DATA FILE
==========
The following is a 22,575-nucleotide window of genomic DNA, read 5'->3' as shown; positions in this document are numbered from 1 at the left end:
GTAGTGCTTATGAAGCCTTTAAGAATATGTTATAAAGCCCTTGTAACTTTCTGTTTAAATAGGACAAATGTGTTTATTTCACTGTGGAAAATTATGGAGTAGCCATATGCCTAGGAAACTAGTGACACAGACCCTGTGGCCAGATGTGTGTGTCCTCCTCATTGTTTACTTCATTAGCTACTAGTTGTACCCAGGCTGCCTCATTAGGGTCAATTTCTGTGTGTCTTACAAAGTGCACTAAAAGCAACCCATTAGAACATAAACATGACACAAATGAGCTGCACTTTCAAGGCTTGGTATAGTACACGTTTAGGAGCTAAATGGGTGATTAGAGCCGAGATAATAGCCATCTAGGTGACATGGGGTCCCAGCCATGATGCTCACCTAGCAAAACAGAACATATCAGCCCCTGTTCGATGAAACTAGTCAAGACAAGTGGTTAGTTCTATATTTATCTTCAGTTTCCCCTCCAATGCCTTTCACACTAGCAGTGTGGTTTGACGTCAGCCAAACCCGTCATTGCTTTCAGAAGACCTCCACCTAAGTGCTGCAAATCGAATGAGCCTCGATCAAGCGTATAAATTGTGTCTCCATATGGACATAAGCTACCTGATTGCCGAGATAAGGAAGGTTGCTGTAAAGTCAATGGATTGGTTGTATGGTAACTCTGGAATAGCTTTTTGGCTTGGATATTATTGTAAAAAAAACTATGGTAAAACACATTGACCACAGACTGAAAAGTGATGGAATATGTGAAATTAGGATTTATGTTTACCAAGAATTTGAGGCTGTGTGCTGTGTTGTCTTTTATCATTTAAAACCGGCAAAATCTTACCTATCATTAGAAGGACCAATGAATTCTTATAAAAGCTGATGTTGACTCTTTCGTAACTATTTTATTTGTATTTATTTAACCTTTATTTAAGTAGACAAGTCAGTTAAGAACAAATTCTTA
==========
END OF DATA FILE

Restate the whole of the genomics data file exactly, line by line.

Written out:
The following is a 22,575-nucleotide window of genomic DNA, read 5'->3' as shown; positions in this document are numbered from 1 at the left end:
GTAGTGCTTATGAAGCCTTTAAGAATATGTTATAAAGCCCTTGTAACTTTCTGTTTAAATAGGACAAATGTGTTTATTTCACTGTGGAAAATTATGGAGTAGCCATATGCCTAGGAAACTAGTGACACAGACCCTGTGGCCAGATGTGTGTGTCCTCCTCATTGTTTACTTCATTAGCTACTAGTTGTACCCAGGCTGCCTCATTAGGGTCAATTTCTGTGTGTCTTACAAAGTGCACTAAAAGCAACCCATTAGAACATAAACATGACACAAATGAGCTGCACTTTCAAGGCTTGGTATAGTACACGTTTAGGAGCTAAATGGGTGATTAGAGCCGAGATAATAGCCATCTAGGTGACATGGGGTCCCAGCCATGATGCTCACCTAGCAAAACAGAACATATCAGCCCCTGTTCGATGAAACTAGTCAAGACAAGTGGTTAGTTCTATATTTATCTTCAGTTTCCCCTCCAATGCCTTTCACACTAGCAGTGTGGTTTGACGTCAGCCAAACCCGTCATTGCTTTCAGAAGACCTCCACCTAAGTGCTGCAAATCGAATGAGCCTCGATCAAGCGTATAAATTGTGTCTCCATATGGACATAAGCTACCTGATTGCCGAGATAAGGAAGGTTGCTGTAAAGTCAATGGATTGGTTGTATGGTAACTCTGGAATAGCTTTTTGGCTTGGATATTATTGTAAAAAAAACTATGGTAAAACACATTGACCACAGACTGAAAAGTGATGGAATATGTGAAATTAGGATTTATGTTTACCAAGAATTTGAGGCTGTGTGCTGTGTTGTCTTTTATCATTTAAAACCGGCAAAATCTTACCTATCATTAGAAGGACCAATGAATTCTTATAAAAGCTGATGTTGACTCTTTCGTAACTATTTTATTTGTATTTATTTAACCTTTATTTAAGTAGACAAGTCAGTTAAGAACAAATTCTTA